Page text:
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Anna Amalia Library re-opens after extensive restoration

Monday, 5 November 2007
access_time 1 min read

The Anna Amalia Library, part of Germany's Classical Weimar World Heritage site, re-opened to the public on October 24 after extensive restoration work following a devastating fire in 2004. The official opening was hosted by German President Horst Koehler.

The fire destroyed the library on 3 September 2004. After the debris was removed, efforts were focused on securing the structure with the help of a multi-disciplinary team including architects, structural engineers, restoration experts and others. The restorative works were completed based on respecting original style and materials, such as the plaster used and the colors of the façade.

About 50,000 books were destroyed in the fire and 62,000 damaged. Thousands of books have been carefully restored and 60,000 volumes have been returned to the library.

Classical Weimar was added to the World Heritage List in 1989. It is clearly linked with the artistic and literary works of universal significance of Johann Sebastian Bach, Franz Liszt, Johann Wolfgang Goethe and Friedrich Schiller. In 1761, Duchess Anna Amalia commissioned the State Architect to convert the three-storey Renaissance "Little French Castle" of 1562-69 into a library, of which Goethe was Director from 1797 to 1832. An extension in classical style was added in 1804, and in 1818-25 the neighbouring medieval City Tower was incorporated by means of a new entrance hall. A further extension was added in 1844-49.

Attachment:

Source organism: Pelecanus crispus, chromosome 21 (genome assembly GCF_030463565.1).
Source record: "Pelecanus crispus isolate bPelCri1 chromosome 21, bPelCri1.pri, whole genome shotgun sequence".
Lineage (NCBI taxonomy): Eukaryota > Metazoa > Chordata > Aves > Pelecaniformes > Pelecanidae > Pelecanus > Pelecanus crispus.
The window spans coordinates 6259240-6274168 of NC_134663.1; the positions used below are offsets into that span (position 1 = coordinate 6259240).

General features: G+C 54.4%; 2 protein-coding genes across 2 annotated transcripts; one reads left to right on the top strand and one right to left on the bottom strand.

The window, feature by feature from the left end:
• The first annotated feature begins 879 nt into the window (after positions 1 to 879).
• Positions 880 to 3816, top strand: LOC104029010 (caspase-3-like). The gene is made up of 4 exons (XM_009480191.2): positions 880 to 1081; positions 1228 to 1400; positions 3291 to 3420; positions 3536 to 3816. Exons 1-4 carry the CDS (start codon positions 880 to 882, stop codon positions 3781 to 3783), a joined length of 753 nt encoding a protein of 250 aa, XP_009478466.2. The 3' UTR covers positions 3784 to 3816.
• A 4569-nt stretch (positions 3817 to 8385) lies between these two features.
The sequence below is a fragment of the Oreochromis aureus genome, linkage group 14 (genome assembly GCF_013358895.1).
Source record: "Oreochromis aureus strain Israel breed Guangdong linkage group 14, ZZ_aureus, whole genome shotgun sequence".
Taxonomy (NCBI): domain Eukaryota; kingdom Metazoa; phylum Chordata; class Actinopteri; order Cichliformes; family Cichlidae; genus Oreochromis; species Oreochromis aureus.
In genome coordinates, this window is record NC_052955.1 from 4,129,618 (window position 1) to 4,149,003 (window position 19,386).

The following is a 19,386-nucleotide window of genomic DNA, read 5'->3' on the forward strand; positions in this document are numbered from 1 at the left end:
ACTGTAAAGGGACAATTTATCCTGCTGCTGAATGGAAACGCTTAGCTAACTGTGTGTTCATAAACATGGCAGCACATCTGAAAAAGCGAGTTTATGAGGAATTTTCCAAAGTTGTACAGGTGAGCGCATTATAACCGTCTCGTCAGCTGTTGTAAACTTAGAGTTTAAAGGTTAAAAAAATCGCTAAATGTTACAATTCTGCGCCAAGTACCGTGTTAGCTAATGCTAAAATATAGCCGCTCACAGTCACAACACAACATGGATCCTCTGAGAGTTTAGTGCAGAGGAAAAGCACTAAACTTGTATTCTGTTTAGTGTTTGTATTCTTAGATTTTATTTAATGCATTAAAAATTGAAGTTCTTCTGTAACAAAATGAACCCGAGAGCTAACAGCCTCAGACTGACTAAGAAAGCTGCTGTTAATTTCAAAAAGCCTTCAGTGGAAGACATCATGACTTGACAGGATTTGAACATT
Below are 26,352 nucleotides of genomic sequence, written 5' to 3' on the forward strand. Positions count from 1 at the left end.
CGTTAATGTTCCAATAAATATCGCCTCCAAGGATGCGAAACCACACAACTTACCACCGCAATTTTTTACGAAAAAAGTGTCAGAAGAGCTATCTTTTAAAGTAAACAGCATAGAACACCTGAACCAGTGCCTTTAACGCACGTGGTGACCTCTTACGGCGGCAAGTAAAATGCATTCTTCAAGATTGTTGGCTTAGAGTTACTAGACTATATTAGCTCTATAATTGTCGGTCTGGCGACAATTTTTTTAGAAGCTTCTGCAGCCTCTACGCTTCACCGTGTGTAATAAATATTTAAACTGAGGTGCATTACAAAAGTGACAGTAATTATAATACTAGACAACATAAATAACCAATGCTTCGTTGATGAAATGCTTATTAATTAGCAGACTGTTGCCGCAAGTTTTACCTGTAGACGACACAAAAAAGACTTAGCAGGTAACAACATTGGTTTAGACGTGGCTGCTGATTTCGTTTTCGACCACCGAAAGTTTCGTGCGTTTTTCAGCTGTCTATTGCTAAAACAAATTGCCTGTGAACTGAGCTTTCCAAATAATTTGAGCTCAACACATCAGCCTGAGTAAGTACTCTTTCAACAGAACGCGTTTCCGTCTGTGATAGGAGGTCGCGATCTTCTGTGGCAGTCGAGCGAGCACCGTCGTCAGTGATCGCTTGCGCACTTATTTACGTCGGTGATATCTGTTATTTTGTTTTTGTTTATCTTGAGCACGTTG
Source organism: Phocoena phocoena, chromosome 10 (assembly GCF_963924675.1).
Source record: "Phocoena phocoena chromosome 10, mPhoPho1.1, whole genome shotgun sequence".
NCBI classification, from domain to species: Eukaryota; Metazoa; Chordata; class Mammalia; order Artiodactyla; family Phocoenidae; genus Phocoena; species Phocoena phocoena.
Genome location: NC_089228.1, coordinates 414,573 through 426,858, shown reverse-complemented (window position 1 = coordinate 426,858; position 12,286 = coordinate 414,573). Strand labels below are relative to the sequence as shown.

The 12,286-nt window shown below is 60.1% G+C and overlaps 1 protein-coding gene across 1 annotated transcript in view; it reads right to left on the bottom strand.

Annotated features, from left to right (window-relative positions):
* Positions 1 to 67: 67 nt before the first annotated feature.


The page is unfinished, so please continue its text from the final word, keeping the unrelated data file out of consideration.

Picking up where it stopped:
Monday, 5 November 2007
access_time 1 min read
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